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Harnessing Linguistic Variation to Improve Education


Edited By Androula Yiakoumetti

This volume brings together research carried out in a variety of geographic and linguistic contexts including Africa, Asia, Australia, Canada, the Caribbean, Europe and the United States and explores efforts to incorporate linguistic diversity into education and to ‘harness’ this diversity for learners’ benefit. It challenges the largely anachronistic ideology that promotes exclusive use of an educational monolingual standard variety and advocates the use in formal education of aboriginal/indigenous languages, minority languages, nonstandard varieties and contact languages.
The contributors examine both historical and current practices for including linguistic diversity in education by considering specific bidialectal, bilingual and multilingual educational initiatives. The different geographical and linguistic settings covered in the volume are linked together by a unifying theme: linguistic diversity exists all over the world, but it is very rarely utilized effectively for the benefit of students. When it is used, whether in isolated studies or through governmental initiatives, the research findings point systematically to the many educational advantages experienced by linguistically-diverse students. This book will be of interest to teachers and language practitioners, as well as to students and scholars of language and education.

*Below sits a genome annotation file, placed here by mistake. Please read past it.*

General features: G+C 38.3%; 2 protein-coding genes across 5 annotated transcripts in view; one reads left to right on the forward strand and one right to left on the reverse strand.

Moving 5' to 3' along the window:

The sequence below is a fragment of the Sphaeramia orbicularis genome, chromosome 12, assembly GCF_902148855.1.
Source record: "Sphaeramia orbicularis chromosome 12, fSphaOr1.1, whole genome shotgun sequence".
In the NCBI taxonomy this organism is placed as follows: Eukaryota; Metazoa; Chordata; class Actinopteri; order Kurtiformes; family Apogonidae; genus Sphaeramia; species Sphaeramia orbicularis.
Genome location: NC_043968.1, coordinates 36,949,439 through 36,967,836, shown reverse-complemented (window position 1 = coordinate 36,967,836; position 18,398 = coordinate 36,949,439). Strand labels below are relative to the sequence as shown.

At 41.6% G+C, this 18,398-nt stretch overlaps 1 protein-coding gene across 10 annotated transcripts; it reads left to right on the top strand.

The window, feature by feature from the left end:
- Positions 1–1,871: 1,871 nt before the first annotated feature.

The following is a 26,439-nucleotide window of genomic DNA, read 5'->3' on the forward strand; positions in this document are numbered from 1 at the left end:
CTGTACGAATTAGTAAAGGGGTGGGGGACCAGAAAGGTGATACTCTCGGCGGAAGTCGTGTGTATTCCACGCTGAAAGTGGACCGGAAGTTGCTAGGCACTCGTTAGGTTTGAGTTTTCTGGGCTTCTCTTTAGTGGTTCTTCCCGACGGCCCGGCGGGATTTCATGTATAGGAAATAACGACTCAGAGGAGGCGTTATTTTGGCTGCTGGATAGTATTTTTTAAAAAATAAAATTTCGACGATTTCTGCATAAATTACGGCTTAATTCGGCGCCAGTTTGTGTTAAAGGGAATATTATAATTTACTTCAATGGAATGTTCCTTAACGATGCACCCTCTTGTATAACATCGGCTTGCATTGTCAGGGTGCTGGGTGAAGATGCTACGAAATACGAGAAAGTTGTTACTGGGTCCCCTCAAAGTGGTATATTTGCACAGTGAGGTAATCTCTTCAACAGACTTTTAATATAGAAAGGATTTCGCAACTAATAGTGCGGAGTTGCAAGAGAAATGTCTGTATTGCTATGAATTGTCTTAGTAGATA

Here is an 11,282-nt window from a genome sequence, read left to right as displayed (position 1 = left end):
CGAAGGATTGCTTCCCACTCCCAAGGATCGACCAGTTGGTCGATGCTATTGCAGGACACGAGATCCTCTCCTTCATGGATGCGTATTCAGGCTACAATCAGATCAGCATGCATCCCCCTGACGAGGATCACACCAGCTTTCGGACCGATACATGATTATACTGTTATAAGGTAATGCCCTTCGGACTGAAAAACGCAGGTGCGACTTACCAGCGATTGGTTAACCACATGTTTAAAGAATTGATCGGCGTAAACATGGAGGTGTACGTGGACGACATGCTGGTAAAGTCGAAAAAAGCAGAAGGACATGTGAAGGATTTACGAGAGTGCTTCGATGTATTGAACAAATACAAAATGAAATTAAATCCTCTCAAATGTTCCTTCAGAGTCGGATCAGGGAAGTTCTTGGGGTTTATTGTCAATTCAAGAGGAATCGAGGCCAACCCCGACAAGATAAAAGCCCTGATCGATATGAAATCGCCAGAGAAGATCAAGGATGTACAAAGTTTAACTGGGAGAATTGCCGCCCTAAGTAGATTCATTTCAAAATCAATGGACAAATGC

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Notes on Contributors 313


Notes on Contributors Jessica Ball is a developmental-clinical psychologist and specialist in international child and family health education and research. She is a professor in the School of Child and Youth Care at the University of Victoria, Canada. Through her programme of research, Early Childhood Development Intercultural Partnerships, , she is primarily engaged in collaborative studies with Indigenous organizations and communities in Canada and the majority world. She is also a member of the Father Involvement Research Alliance of Canada, . She has published over 100 journal articles and book chapters and three books, including Supporting Indigenous Children’s Development: Community University Partnerships. Barbara May Hanford Bernhardt has been a speech-language pathologist since 1972 and a professor of speech-language pathology at the University of British Columbia, Canada, since 1990. Her main foci in teaching, research and publication have been speech and language devel- opment, assessment and intervention. Her current research involves two major projects: (1) speech, language and hearing support for First Nations, Métis and Inuit people in Canada and (2) an international crosslinguis- tic investigation of speech development. She has received a UBC Killam Teaching Prize and Honours of the Association for the BC Association of Speech-Language Pathologists and Audiologists. Suresh Canagarajah is the Erle Sparks Professor and Director of the Migration Studies Project at Pennsylvania State University, USA. He teaches World Englishes, Second Language Writing and Postcolonial Studies in the departments of English and Applied Linguistics. He taught previously in the University of Jaf fna, Sri Lanka, and the City...

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